Kitty Black Perkins: Where is the First Black Designer of Mattel Now?

Netflix’s ‘Black Barbie: A Documentary’ traces the origins of Black Barbie dolls and their surrounding socio-political events, leading up to modern discourses on race, representation, and diversity through Barbie. As it dives into the history of the iconic doll, narrator-director Lagueria Davis introduces us to Kitty Black Perkins, the first African-American designer who joined Mattel and revolutionized its doll line with creativity and inclusivity. She takes us through her years of hard work in bringing the idea of a Black Barbie to fruition and handing it over to a new generation of talented African-American designers.

Kitty Black Perkins Witnessed Poverty and Segregation Growing Up

Kitty Black Perkins is a name synonymous with groundbreaking design and innovation in the toy industry, particularly for significant contributions to the world of Barbie dolls. She has had an illustrious and inspiring career, with various accolades commending her for professional excellence and the championing of social causes. Born as Louvenia Perkins in Spartanburg, South Carolina, during the mid-1940s, Perkins witnessed an era of racial segregation in the city. One of seven children, Kitty did not grow up with luxuries and didn’t own a Barbie, which was a high-end fashion doll at the time. She studied fashion design at the Los Angeles Trade Technical College and graduated in 1971.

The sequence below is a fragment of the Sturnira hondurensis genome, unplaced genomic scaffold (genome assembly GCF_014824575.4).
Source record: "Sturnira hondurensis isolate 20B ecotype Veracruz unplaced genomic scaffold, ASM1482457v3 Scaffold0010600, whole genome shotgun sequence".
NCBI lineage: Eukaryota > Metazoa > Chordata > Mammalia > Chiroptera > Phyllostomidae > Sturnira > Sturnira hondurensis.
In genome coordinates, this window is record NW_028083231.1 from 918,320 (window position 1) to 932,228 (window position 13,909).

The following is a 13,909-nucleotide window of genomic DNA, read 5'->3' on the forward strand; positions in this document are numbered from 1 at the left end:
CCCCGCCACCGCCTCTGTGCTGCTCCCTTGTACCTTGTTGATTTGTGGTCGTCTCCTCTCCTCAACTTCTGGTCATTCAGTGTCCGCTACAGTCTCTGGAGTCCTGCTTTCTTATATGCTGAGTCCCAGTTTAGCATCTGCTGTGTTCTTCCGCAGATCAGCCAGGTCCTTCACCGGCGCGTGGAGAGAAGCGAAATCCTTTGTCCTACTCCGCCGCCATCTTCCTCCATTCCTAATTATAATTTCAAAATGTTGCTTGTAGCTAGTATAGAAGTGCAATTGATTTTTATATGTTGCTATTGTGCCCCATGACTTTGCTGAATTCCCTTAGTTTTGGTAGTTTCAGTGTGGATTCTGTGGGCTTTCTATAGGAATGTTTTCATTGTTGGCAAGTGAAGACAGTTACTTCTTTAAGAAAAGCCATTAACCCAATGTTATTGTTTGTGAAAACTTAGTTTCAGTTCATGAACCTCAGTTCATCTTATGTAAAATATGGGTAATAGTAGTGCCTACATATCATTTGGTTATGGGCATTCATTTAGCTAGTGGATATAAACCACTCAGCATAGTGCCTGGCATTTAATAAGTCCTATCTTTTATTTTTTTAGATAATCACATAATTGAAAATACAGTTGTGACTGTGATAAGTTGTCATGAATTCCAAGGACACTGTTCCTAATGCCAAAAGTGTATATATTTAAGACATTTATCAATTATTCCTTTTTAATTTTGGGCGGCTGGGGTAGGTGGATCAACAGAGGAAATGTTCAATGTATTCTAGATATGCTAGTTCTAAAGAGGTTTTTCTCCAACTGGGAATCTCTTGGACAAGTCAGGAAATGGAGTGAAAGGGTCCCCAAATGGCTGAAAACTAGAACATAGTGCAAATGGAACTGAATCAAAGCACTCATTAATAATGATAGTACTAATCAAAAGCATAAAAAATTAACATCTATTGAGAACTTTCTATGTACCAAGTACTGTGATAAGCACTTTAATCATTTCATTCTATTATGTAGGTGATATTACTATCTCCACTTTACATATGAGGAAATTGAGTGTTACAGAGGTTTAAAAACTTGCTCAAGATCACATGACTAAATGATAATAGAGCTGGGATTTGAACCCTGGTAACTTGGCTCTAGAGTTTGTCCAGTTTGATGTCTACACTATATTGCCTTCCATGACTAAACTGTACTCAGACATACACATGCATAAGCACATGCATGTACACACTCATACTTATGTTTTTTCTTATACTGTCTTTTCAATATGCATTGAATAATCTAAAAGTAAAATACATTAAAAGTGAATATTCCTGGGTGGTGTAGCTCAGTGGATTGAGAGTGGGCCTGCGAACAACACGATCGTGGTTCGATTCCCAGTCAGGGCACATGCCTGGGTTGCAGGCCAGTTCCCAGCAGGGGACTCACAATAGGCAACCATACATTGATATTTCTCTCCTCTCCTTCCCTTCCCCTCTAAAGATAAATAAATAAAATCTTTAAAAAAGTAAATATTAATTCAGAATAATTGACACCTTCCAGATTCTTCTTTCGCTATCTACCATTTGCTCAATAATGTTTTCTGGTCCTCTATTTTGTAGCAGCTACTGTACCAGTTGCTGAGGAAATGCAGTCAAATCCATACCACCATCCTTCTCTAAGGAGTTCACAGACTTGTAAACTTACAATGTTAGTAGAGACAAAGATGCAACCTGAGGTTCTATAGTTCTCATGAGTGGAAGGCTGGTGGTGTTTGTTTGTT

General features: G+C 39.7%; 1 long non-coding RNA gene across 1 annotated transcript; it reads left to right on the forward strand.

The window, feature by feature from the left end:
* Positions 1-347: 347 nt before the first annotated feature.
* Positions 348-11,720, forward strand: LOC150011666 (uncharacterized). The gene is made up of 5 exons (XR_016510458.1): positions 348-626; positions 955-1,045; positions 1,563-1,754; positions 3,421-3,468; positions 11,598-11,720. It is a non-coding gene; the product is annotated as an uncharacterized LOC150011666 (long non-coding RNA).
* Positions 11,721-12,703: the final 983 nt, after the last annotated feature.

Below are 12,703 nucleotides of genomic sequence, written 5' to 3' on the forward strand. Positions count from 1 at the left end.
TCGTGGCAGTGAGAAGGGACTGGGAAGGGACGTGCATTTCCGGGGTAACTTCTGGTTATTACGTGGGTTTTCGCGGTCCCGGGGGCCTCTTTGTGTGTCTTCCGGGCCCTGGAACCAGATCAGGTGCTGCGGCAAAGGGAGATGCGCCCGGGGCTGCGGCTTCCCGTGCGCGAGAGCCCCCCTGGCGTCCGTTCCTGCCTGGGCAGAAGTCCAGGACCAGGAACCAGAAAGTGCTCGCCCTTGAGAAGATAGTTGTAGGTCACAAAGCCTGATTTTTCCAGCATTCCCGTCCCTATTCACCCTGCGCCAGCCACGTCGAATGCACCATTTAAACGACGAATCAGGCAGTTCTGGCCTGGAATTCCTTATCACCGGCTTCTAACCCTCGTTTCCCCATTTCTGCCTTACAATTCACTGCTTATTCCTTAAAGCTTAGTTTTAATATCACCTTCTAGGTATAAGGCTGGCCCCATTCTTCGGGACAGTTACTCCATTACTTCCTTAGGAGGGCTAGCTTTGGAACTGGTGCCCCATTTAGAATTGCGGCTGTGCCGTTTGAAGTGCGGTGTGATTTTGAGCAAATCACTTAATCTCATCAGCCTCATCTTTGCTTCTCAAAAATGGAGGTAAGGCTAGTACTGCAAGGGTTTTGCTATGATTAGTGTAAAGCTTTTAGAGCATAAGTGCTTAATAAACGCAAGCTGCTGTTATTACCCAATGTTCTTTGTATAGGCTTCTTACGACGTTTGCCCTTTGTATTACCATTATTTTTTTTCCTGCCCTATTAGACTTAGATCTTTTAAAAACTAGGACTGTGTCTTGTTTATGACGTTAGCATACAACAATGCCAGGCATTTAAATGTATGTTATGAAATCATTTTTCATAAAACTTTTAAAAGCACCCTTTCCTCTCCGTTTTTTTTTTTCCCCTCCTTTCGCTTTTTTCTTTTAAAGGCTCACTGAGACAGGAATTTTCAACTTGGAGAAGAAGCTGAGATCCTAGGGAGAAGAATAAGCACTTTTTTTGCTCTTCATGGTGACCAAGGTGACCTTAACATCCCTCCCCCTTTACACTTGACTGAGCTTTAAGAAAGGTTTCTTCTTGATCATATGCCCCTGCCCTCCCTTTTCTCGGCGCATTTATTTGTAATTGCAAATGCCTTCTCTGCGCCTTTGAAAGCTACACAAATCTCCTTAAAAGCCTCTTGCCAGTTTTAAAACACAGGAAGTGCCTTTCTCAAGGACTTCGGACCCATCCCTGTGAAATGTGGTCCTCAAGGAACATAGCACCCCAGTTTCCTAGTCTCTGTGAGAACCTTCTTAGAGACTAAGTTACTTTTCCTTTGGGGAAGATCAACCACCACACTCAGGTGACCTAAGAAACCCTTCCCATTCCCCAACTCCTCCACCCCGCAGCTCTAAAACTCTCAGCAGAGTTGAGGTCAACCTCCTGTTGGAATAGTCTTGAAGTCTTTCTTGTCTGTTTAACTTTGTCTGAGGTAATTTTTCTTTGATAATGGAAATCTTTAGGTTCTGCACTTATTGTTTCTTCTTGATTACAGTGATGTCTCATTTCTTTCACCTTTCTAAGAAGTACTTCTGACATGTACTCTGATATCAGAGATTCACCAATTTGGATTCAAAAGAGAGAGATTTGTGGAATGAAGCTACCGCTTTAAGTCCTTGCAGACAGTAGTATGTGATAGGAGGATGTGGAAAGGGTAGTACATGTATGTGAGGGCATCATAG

When responding to an ad for a job opening at Mattel, Perkins was asked to design one dress for an upcoming collection. She ended up submitting five designs and was hired as the company’s first African-American designer. Her initial tasks involved designing clothes for Barbie, but she quickly rose through the ranks due to her exceptional talent and innovative ideas. Perkins is best known for her role in the creation of the first Black Barbie, which debuted in 1980. Prior to this, the African-American dolls came in the form of Barbie’s friends and were only distinguishable from the original because of a darker skin tone.